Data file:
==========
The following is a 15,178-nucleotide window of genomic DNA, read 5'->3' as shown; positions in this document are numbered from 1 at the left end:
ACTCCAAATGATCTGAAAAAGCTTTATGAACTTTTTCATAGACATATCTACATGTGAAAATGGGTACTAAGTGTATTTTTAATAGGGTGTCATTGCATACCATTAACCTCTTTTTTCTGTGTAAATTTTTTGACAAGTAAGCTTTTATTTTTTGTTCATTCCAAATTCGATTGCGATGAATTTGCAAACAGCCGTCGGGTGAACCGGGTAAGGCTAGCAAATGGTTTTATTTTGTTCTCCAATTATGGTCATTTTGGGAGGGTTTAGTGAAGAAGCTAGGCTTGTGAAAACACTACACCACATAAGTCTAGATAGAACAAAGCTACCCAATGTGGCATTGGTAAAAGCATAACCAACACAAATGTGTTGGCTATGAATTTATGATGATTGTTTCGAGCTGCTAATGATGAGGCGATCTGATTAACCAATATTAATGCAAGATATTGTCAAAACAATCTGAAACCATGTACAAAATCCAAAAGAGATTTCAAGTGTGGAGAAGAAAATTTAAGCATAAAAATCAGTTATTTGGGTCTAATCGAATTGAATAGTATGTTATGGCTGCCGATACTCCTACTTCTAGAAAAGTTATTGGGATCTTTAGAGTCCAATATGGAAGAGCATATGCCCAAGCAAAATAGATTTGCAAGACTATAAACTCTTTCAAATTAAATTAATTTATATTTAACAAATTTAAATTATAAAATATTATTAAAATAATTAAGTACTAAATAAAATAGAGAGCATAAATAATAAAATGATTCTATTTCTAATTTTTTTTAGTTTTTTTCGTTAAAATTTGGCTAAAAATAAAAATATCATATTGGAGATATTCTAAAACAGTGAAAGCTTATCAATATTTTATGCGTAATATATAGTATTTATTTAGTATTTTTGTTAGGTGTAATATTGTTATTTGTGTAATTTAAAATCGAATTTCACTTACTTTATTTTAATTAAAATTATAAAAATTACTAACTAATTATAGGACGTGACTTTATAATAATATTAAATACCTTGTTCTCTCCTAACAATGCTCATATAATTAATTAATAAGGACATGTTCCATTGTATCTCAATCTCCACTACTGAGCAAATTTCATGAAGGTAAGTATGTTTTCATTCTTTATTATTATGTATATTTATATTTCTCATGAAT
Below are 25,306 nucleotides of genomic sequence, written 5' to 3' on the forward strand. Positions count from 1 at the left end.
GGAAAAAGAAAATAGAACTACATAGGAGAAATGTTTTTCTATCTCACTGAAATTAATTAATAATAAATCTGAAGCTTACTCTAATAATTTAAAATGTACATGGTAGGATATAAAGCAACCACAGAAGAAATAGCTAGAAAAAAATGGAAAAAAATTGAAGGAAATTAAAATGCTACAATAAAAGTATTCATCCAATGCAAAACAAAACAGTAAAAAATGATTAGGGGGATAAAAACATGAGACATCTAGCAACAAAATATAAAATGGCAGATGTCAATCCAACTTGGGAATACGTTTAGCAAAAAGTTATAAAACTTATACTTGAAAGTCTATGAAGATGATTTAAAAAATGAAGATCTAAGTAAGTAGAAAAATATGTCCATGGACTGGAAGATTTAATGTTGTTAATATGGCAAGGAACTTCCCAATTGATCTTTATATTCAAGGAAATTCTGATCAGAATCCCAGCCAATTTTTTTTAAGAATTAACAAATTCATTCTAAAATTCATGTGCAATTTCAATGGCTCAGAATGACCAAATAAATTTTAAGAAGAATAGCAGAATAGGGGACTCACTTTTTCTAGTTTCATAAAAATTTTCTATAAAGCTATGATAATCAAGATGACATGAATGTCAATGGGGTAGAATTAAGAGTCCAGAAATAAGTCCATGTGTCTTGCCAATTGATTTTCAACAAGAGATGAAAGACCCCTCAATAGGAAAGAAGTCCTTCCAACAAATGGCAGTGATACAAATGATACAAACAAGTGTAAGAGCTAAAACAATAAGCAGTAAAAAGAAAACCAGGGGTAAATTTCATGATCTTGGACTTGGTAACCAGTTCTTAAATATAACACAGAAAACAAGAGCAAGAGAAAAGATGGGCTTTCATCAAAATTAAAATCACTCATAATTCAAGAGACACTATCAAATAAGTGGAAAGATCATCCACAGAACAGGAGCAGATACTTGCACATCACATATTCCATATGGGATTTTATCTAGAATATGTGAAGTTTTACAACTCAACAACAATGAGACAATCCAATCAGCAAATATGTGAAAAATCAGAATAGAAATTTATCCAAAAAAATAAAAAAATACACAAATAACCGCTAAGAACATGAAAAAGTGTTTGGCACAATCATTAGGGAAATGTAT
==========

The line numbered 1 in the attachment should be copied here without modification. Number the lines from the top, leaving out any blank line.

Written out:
The following is a 15,178-nucleotide window of genomic DNA, read 5'->3' as shown; positions in this document are numbered from 1 at the left end: